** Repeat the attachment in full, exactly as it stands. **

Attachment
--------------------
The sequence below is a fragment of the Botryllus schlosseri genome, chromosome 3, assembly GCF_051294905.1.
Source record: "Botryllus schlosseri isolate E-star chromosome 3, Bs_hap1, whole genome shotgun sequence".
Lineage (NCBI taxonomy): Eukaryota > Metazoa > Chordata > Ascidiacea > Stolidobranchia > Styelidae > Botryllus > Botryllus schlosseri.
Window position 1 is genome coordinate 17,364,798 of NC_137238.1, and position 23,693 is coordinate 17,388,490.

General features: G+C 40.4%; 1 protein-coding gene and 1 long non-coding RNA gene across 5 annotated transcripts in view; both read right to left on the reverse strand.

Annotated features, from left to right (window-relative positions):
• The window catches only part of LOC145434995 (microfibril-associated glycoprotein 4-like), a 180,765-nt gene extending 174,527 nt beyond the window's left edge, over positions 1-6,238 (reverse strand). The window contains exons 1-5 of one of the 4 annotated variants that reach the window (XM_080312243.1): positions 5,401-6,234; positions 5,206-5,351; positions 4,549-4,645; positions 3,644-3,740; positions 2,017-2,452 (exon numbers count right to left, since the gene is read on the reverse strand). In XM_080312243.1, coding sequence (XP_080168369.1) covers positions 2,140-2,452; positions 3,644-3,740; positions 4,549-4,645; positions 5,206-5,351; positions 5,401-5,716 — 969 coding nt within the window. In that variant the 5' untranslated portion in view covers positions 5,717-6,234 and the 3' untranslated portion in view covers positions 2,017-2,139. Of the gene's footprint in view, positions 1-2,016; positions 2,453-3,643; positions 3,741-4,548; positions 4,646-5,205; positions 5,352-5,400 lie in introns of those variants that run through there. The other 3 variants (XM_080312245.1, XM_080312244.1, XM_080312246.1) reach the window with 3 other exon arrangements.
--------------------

The sequence below is a fragment of the Botryllus schlosseri genome, chromosome 3, assembly GCF_051294905.1.
Source record: "Botryllus schlosseri isolate E-star chromosome 3, Bs_hap1, whole genome shotgun sequence".
Lineage (NCBI taxonomy): Eukaryota > Metazoa > Chordata > Ascidiacea > Stolidobranchia > Styelidae > Botryllus > Botryllus schlosseri.
Window position 1 is genome coordinate 17,364,798 of NC_137238.1, and position 23,693 is coordinate 17,388,490.

General features: G+C 40.4%; 1 protein-coding gene and 1 long non-coding RNA gene across 5 annotated transcripts in view; both read right to left on the reverse strand.

Annotated features, from left to right (window-relative positions):
• The window catches only part of LOC145434995 (microfibril-associated glycoprotein 4-like), a 180,765-nt gene extending 174,527 nt beyond the window's left edge, over positions 1-6,238 (reverse strand). The window contains exons 1-5 of one of the 4 annotated variants that reach the window (XM_080312243.1): positions 5,401-6,234; positions 5,206-5,351; positions 4,549-4,645; positions 3,644-3,740; positions 2,017-2,452 (exon numbers count right to left, since the gene is read on the reverse strand). In XM_080312243.1, coding sequence (XP_080168369.1) covers positions 2,140-2,452; positions 3,644-3,740; positions 4,549-4,645; positions 5,206-5,351; positions 5,401-5,716 — 969 coding nt within the window. In that variant the 5' untranslated portion in view covers positions 5,717-6,234 and the 3' untranslated portion in view covers positions 2,017-2,139. Of the gene's footprint in view, positions 1-2,016; positions 2,453-3,643; positions 3,741-4,548; positions 4,646-5,205; positions 5,352-5,400 lie in introns of those variants that run through there. The other 3 variants (XM_080312245.1, XM_080312244.1, XM_080312246.1) reach the window with 3 other exon arrangements.